Australian man repeatedly punches great white shark to save his wife After weeks of sustained advocacy from the climbing community, the Bureau of Land Management (BLM) announced it has cancelled its plans to auction more than 85,000 acres of recreation-rich land around Moab, Utah for oil and gas leasing, the Access Fund announced. Some of Moab’s iconic climbing areas, such as Mineral Bottom Road, Hell Roaring Canyon, Spring Canyon and Lost World Butte, would have been impacted. The land was slated to go up for auction in September. The Tennessee Department of Environment and Conservation (TDEC) has recognized six of the 56 Tennessee State Parks with platinum level status for their performance in environmental sustainability in the state’s Go Green With Us program, the department said in a press release. The six parks achieving platinum status are Bicentennial Capitol Mall, Burgess Falls, Cumberland Trail, Cummins Falls, Johnsonville and Radnor Lake. Study shows using neck gaiter as a mask may be worse than not wearing one Looking for a way to fight outdoor pests like mosquitos and ticks without the use of synthetic repellents? Enter nootkatone, an oil found in cedar trees and grapefruits that was approved by the EPA last week to fight mosquitos, ticks, bedbugs and fleas. A man in Australia bravely fought a great white shark that attacked his wife. Mark Rapley and his wife Chantelle Doyle were surfing on Saturday when a great white shark attacked Doyle, biting her on her right calf and then her right thigh. The woman was able to jump back on her board, but Rapley paddled to her side and began punching the shark. Dr. Ben Beard, deputy director of the division of vector-borne diseases at the C.D.C. told The New York Times that nootkatone is not oily, lasts for hours and has a pleasant grapefruit-like scent. “If you drink Fresca or Squirt, you’ve drunk nootkatone,” he said. “We’d like to thank all of the climbers around the country who responded to our call,” says Access Fund Executive Director, Chris Winter. “This is a big win for the climbing community and is proof that we’re a powerful force for protecting public lands.” So far this year, sightings of the insect have increased dramatically in Pennsylvania. The state Department of Agriculture received 33,015 reports through July 17, compared to 5,603 for the same period last year. A Penn State study found that the spotted lanternfly cost the Pennsylvania economy about $50 million, including $9 million in direct costs to growers and forest landowners. Registration is open for the Hendersonville Triathlon Athletes that don’t feel comfortable competing in an in-person environment can sign up to participate in the virtual event. Virtual participants can participate anytime starting August 11 through September 30. To learn more about the event or to register, visit https://idaph.net/hendersonville-triathlon/. The pandemic has changed the way everyone operates, and outdoor mega-retailer REI is no exception. This summer, the company was supposed to move into their new eight-acre, state-of-the-art headquarters in Bellevue, Washington. But the pandemic forced the company to implement a remote work policy which CEO Eric Artz told employees has caused executives to rethink their strategy. “Our new experience of ‘headquarters’ will be very different than the one we imaged more than four years ago,” he said. With the new building up for sale, the company will now have smaller “headquarters” in multiple locations. “Our model for the future of the company is going to center on maximizing flexibility, allowing people to work the way they want,” chief customer office Ben Steele told SNEWS. “On that front, I think our employees can see the huge potential that we see.” At current funding levels, it will take 50 years for the project to be complete, possibly longer. Organizers are seeking public comment on a draft of the Hellbender Regional Trail Plan. Comments will be accepted until August 21. To view the plan visit: http://frenchbroadrivermpo.org/multimodal/. Once complete, the multi-purpose Hellbender Regional Trail will connect Western North Carolina’s Buncombe, Haywood, Madison, Henderson and Transylvania counties. The biking and pedestrian trail with stitch together dozens of local greenways, with only a few newly build additions necessary, The Laurel of Asheville reports. Photo: Morning Sunshine at Radnor Lake courtesy of Getty Images by Heather M Bell Officials warn public to watch for the crop-devastating spotted lanternfly Many hikers, runners, bikers and other outdoor enthusiasts prefer to use a neck gaiter as a mask while out on the trails but a new study shows that using a neck gaiter as a mask may spread more respiratory droplets than wearing no mask at all. A study out of Duke University that looked at the effectiveness of different masks found that neck gaiters allowed 10% more airborne droplets than un unmasked control subject. The reason, researchers believe, is the polyester-spandex “neck fleece” appeared to split larger droplets into many smaller droplets. “Considering that smaller particles are airborne longer than large droplets,” researchers said, “the use of such a mask might be counterproductive.” Climbers in Utah pressure BLM to cancel auction of more than 85,000 acres surrounding Moab “Our state parks have implemented responsible practices in sustainability, and we are proud of their record in this important effort,” said Jim Bryson, deputy commissioner of TDEC. “We hope Tennesseans will recognize their achievements and follow the parks’ lead.” Not all events are cancelled this year. Case in point: the Hendersonville Triathlon will take place on Sunday, September 20 at Patton Park in Hendersonville, NC. The event consists of a 400m pool swim, 12.5-mile bike and 5k run and is taking a number of preventative measures to prevent the spread of COVID-19. Organizers of the Hellbender Regional Trail Plan seek public comment Officials in multiple states, including Pennsylvania, are warning the public to keep an eye out for the spotted lanternfly, an invasive species that can devastate agriculture. The spotted lanternfly feeds on more than 70 plant species, ABC News reports. REI puts its brand-new HQ campus up for sale just months after it is built Six Tennessee State Parks recognized for performance in environmental sustainability After the attack, Rapley helped his wife to shore where emergency personnel were waiting. Doyle was airlifted to the hospital where she is in serious but stable condition. EPA approves naturally occurring nookatone to fight mosquitos and ticks
Foundation grants to provide legal aid to children and families April 1, 2006 Regular News Foundation grants to provide legal aid to children and families Children with disabilities. Children ensnared in custody battles. Children denied proper medical care or special education. Children stuck in foster care. Families ravaged by domestic violence. All are clients at the Children’s Advocacy Center at the Florida State University College of Law.Thanks to two grants totaling $100,000 from The Florida Bar Foundation, more children and their families will be represented at one of the nation’s leading legal internship programs, where the mission is to instill in law students a sense of professional responsibility toward poor children and to create a pool of future lawyers trained and motivated to do pro bono work for children.“A little bit of legal aid goes a long way, whether for a child or an adult, but legal aid for a child can have an astounding and almost immediate impact for good,” said Foundation President William H. Davis, a Tallahassee lawyer who noted the Foundation has awarded more than $1.1 million for other children’s legal programs throughout Florida.The Foundation’s gift to FSU includes a $75,000 Children’s Legal Services Grant and a $25,000 Law School Civil Clinic Grant.At FSU, the center is divided into the Children’s Section, directed by Clinical Professor Paolo Annino, and the Domestic Violence/Family Law Advocacy Section, directed by Clinical Professor Ruth Stone.“Without legal advocacy, children’s health and special education rights will not be enforced, and they will not receive the health care and special education that they need to flourish or even get by in life,” said Annino.Grateful for the Foundation’s continued support, Stone said: “This new grant allows us to increase our representation of other underserved populations in our area, including persons referred to us by the local battered women’s shelter, the domestic violence hotline, legal aid, and other agencies referring indigent people who would not otherwise receive legal representation.”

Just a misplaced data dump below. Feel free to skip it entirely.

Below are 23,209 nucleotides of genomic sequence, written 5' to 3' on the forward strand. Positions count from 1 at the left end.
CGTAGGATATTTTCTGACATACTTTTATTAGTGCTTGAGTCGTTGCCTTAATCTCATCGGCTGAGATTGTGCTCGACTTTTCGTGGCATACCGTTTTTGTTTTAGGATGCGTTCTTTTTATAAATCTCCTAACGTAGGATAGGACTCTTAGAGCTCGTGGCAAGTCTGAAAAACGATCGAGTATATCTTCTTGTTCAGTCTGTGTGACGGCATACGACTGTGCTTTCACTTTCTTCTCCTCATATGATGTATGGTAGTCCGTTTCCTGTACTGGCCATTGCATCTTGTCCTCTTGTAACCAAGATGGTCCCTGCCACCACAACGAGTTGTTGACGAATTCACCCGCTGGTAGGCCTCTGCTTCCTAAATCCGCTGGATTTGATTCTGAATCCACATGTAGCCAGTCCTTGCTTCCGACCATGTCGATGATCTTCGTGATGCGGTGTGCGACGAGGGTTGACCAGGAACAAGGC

Sign up for our COVID-19 newsletter to stay up-to-date on the latest coronavirus news throughout New York Authorities have identified a suspect accused of killing a 27-year-old woman whose partially dismembered body was found in Bay Shore two weeks ago.U.S. Marshalls arrested Leah Cuevas, who pleaded not guilty Thursday to second-degree murder when she was arraigned at First District Court in Central Islip.Cuevas, wearing a brown floral dress and a salmon sweater, didn’t speak.“She is charged with the worst conduct that humans can be capable of,” Judge G. Ann Spelman said when she ordered the 42-year-old suspect held at Suffolk County jail without bail.“Yes” whispered a woman sitting with the victim’s family as she raised both arms in the air.Suffolk County police said Cuevas killed Chinelle Latoya Thompson Browne, a Guyanese immigrant and mother of four who was reported missing July 5 from the Brooklyn apartment building where the suspect and victim both had lived.“No, Leah, what are you doing?” witnesses heard the victim yell from her apartment, Suffolk County Assistant District Attorney Robert Biancavilla told the court. She was also heard screaming: “Oh no, oh no, I’m sorry!”The confrontation leading up to the murder was about payment of rent and utility bills, he said. The victim was last seen entering her home with her bag of laundry. Her blood was found splattered in the apartment and in the hallway outside, he added.Two people found Browne’s torso in a vacant lot on the corner of Maple Avenue and Gibson Street while walking to the nearby Fire Island ferry terminal on the morning of July 8. Her severed legs were found nearby. The dump site is less than a mile from the suspect’s sister’s house.Prosecutors confirmed that a severed head and two severed arms found scattered in Hempstead were also Browne’s. The body parts were all found on separate days with a week after the Bay Shore discovery. Investigators identified the remains with her tattoos and DNA.Hempstead village, Nassau County and New York City police were also involved in the investigation but declined to comment.Cuevas’ court-appointed attorney, Mary Beth Abbate, argued that since the murder is alleged to have been committed in New York City, Suffolk has no jurisdiction in the case. Biancavilla argued that since Cuevas allegedly dumped the body in Bay Shore, that gave the county jurisdiction. Spellman ordered the court paperwork charging Cuevas be updated to clarify where the body was found.Browne’s family members wept as they exited the courtroom. Through teardrops, one woman said Browne was “was a wonderful person, the best person you would ever want to know.”Another woman shouted: “We want justice.”“She has to pay for the crime that she committed,” the woman added.Browne had four children, ranging from 3 to 7. They lived in Guyana with her husband, Dale.Speaking softly, Dale said he had last seen his wife in April, when she visited the family.“She made a sacrifice for her family,” he said. “She loved her family. She wanted her family with her and she did all that it took. That’s what’s important.”He was in his home country when his wife was brutally killed. The couple, who met in Guyana, would’ve celebrated their fifth anniversary on Aug. 29.A 27-year-old witness who lived on the second floor in the same apartment building as Browne told police Cuevas “has been pretending to be the landlord,” according to court documents. Browne rented the room for $400, and Cuevas would collect money “despite the fact that there is no hot water and the only electricity we have comes from one cord that comes from Leah’s first floor apartment,” the documents state.“We all got along without any problems until this past Friday, July 4th,” she said.The woman told investigators that Browne confronted Cuevas about the electricity when the power went out on Independence Day.“Leah got angry and started yelling very loudly,” she said.The next day, the woman and her family overhead Browne screaming “oh no, oh no, I’m sorry.” Cuevas responded, “Shut the fuck up,” according to the five-page criminal complaint.“Then everything went quiet,” she added, “no voices, no more sounds. It was clear to me that [Browne] was fearful and was getting assaulted…The scare in her voice was like nothing I ever heard before.”The next time she saw Cuevas she was mopping the hallway. She inquired about Browne’s whereabouts and was told she “walked off with a Jamaican man.”Police weren’t called until two days later, July 7, when Browne’s co-worker and sister came to the apartment.According to New York City records, the apartment building located at 346 Sumpter Street in Brooklyn, was owned by Garth Lewis, who sold it on June 19, 2013 to Vladimir Cuevas, who is believed to be her husband.It was described as a “sale between relatives or former relatives.”Less then four months later, another deed was filed for the same address, but under the name Janett Lloyd. The deed identifies the seller as Garth Lewis, who, according to the documents, was deceased. The deed claims that Lewis died Feb. 26, 2013, four months before the purported sale to Cuevas.Lloyd is identified in the deed as Lewis’ sole surviving heir.A Suffolk County police spokeswoman declined to say if investigators are looking into the sales.Browne’s remains were taken to the Nassau and Suffolk County medical examiners’ offices. Homicide Squad detectives are continuing the investigation.